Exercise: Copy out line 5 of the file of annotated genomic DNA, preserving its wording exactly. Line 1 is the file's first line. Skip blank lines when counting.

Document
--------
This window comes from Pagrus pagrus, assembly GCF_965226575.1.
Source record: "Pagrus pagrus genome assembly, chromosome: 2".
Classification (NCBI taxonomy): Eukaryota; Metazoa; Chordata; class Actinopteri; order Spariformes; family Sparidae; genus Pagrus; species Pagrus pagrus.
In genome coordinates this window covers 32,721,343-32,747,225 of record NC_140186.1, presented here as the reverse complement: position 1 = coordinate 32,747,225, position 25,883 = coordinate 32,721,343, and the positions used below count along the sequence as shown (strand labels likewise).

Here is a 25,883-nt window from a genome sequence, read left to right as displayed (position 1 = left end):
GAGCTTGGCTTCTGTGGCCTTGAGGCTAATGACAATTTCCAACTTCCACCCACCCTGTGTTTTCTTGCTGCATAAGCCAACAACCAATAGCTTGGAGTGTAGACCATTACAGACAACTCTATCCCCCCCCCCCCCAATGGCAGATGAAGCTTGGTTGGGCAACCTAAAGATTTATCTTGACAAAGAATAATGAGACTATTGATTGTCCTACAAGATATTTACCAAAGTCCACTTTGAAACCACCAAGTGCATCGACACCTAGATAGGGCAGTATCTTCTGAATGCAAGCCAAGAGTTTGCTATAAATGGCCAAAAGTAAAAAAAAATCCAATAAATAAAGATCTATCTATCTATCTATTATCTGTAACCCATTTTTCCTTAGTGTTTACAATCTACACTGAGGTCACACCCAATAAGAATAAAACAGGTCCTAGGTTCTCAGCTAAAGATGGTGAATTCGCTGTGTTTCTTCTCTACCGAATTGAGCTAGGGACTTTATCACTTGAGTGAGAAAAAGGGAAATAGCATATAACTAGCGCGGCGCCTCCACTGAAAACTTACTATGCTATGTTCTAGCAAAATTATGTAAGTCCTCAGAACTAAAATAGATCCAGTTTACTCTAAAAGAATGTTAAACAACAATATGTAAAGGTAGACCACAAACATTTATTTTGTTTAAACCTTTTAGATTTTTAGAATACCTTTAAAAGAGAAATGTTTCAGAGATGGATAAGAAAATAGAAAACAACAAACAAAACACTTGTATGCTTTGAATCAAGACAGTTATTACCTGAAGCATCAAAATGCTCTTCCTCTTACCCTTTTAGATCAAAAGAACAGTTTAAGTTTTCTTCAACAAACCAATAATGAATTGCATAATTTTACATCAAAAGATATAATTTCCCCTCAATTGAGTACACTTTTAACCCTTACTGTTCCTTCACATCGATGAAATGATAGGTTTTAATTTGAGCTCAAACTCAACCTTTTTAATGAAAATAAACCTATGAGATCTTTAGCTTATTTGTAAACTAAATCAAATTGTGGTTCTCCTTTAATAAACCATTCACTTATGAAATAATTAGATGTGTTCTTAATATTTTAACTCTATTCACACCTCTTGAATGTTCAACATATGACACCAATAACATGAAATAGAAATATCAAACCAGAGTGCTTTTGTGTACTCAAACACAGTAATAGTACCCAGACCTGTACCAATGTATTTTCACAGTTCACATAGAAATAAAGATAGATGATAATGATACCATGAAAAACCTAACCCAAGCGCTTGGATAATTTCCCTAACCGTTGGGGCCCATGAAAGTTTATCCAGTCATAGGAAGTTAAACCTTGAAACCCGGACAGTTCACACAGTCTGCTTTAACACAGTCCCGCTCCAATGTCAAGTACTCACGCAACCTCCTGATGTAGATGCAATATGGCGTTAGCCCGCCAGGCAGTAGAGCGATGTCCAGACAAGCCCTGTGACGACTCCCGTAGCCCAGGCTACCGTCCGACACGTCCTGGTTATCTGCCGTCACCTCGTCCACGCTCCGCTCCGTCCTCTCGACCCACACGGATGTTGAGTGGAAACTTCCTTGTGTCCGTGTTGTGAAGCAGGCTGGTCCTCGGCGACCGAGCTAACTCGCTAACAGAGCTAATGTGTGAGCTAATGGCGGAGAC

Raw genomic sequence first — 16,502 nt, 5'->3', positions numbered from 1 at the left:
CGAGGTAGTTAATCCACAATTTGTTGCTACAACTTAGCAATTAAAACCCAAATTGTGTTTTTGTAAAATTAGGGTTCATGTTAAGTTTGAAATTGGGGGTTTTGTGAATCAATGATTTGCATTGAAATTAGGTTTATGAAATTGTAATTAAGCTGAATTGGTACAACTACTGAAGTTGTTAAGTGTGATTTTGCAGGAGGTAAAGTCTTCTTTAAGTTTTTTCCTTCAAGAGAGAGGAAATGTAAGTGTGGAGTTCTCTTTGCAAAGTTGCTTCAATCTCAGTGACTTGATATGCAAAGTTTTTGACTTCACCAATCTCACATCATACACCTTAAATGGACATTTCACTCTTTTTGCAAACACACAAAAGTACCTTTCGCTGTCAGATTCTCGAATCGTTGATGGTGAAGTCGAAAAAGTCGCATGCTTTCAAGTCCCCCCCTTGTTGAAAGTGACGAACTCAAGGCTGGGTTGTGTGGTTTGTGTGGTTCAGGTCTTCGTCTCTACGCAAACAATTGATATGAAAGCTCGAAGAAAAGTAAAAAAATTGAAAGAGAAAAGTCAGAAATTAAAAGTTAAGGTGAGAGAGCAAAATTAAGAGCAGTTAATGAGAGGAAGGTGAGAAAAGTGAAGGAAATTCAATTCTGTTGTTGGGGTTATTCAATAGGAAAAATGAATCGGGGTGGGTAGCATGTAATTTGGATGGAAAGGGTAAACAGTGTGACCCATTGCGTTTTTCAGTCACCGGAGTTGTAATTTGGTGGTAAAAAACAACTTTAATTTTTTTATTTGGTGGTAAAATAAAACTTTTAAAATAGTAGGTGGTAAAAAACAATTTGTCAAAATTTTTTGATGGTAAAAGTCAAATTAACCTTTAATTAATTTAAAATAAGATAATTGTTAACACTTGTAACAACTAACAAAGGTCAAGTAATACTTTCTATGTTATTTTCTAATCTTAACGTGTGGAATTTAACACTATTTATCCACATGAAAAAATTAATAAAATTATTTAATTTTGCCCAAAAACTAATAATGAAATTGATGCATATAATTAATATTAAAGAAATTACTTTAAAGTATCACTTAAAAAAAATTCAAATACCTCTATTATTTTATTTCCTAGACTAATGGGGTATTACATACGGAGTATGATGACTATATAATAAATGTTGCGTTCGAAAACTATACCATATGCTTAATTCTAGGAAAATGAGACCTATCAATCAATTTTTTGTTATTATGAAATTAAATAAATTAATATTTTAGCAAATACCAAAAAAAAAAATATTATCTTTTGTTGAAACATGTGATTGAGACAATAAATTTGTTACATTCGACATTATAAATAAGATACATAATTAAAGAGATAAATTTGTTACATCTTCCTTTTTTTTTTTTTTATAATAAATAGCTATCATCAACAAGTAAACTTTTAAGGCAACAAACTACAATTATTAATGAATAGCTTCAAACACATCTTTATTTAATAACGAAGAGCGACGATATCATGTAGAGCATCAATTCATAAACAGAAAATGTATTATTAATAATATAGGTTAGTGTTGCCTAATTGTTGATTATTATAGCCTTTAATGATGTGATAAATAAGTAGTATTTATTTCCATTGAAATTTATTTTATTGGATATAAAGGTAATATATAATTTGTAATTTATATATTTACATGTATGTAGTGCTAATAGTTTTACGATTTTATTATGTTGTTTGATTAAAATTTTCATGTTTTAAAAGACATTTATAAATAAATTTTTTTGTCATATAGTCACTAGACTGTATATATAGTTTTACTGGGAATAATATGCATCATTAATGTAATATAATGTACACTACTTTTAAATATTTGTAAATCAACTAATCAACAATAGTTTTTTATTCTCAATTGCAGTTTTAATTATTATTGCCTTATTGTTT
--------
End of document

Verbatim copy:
Here is a 25,883-nt window from a genome sequence, read left to right as displayed (position 1 = left end):